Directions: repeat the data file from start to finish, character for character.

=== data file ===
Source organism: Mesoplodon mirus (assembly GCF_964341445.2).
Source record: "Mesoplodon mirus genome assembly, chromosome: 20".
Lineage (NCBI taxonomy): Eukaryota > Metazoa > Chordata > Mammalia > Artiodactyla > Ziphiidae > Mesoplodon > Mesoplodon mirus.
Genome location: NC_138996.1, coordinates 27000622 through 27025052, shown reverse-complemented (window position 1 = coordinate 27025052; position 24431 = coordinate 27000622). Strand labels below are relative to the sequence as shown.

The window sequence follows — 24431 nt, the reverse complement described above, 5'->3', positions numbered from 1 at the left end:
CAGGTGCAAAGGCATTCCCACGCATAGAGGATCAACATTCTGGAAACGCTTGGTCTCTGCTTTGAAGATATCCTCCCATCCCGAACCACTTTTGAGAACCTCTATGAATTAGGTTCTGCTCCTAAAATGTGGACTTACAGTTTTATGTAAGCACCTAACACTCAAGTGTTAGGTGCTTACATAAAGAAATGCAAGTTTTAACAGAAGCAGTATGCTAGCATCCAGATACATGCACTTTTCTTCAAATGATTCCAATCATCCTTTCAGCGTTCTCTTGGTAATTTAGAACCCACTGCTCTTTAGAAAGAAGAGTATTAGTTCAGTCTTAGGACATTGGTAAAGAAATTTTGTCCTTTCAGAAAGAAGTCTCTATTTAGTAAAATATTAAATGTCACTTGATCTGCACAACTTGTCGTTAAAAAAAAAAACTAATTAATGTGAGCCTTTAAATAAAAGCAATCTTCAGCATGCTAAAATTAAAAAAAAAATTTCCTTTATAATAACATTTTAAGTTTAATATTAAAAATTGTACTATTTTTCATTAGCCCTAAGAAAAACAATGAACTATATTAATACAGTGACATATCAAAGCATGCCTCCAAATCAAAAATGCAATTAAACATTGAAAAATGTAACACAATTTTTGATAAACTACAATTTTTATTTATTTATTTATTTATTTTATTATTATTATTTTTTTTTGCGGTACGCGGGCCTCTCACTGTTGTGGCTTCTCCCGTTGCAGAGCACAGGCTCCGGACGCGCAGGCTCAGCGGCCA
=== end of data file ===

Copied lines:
Source organism: Mesoplodon mirus (assembly GCF_964341445.2).
Source record: "Mesoplodon mirus genome assembly, chromosome: 20".
Lineage (NCBI taxonomy): Eukaryota > Metazoa > Chordata > Mammalia > Artiodactyla > Ziphiidae > Mesoplodon > Mesoplodon mirus.
Genome location: NC_138996.1, coordinates 27000622 through 27025052, shown reverse-complemented (window position 1 = coordinate 27025052; position 24431 = coordinate 27000622). Strand labels below are relative to the sequence as shown.

The window sequence follows — 24431 nt, the reverse complement described above, 5'->3', positions numbered from 1 at the left end:
CAGGTGCAAAGGCATTCCCACGCATAGAGGATCAACATTCTGGAAACGCTTGGTCTCTGCTTTGAAGATATCCTCCCATCCCGAACCACTTTTGAGAACCTCTATGAATTAGGTTCTGCTCCTAAAATGTGGACTTACAGTTTTATGTAAGCACCTAACACTCAAGTGTTAGGTGCTTACATAAAGAAATGCAAGTTTTAACAGAAGCAGTATGCTAGCATCCAGATACATGCACTTTTCTTCAAATGATTCCAATCATCCTTTCAGCGTTCTCTTGGTAATTTAGAACCCACTGCTCTTTAGAAAGAAGAGTATTAGTTCAGTCTTAGGACATTGGTAAAGAAATTTTGTCCTTTCAGAAAGAAGTCTCTATTTAGTAAAATATTAAATGTCACTTGATCTGCACAACTTGTCGTTAAAAAAAAAAACTAATTAATGTGAGCCTTTAAATAAAAGCAATCTTCAGCATGCTAAAATTAAAAAAAAAATTTCCTTTATAATAACATTTTAAGTTTAATATTAAAAATTGTACTATTTTTCATTAGCCCTAAGAAAAACAATGAACTATATTAATACAGTGACATATCAAAGCATGCCTCCAAATCAAAAATGCAATTAAACATTGAAAAATGTAACACAATTTTTGATAAACTACAATTTTTATTTATTTATTTATTTATTTTATTATTATTATTTTTTTTTGCGGTACGCGGGCCTCTCACTGTTGTGGCTTCTCCCGTTGCAGAGCACAGGCTCCGGACGCGCAGGCTCAGCGGCCA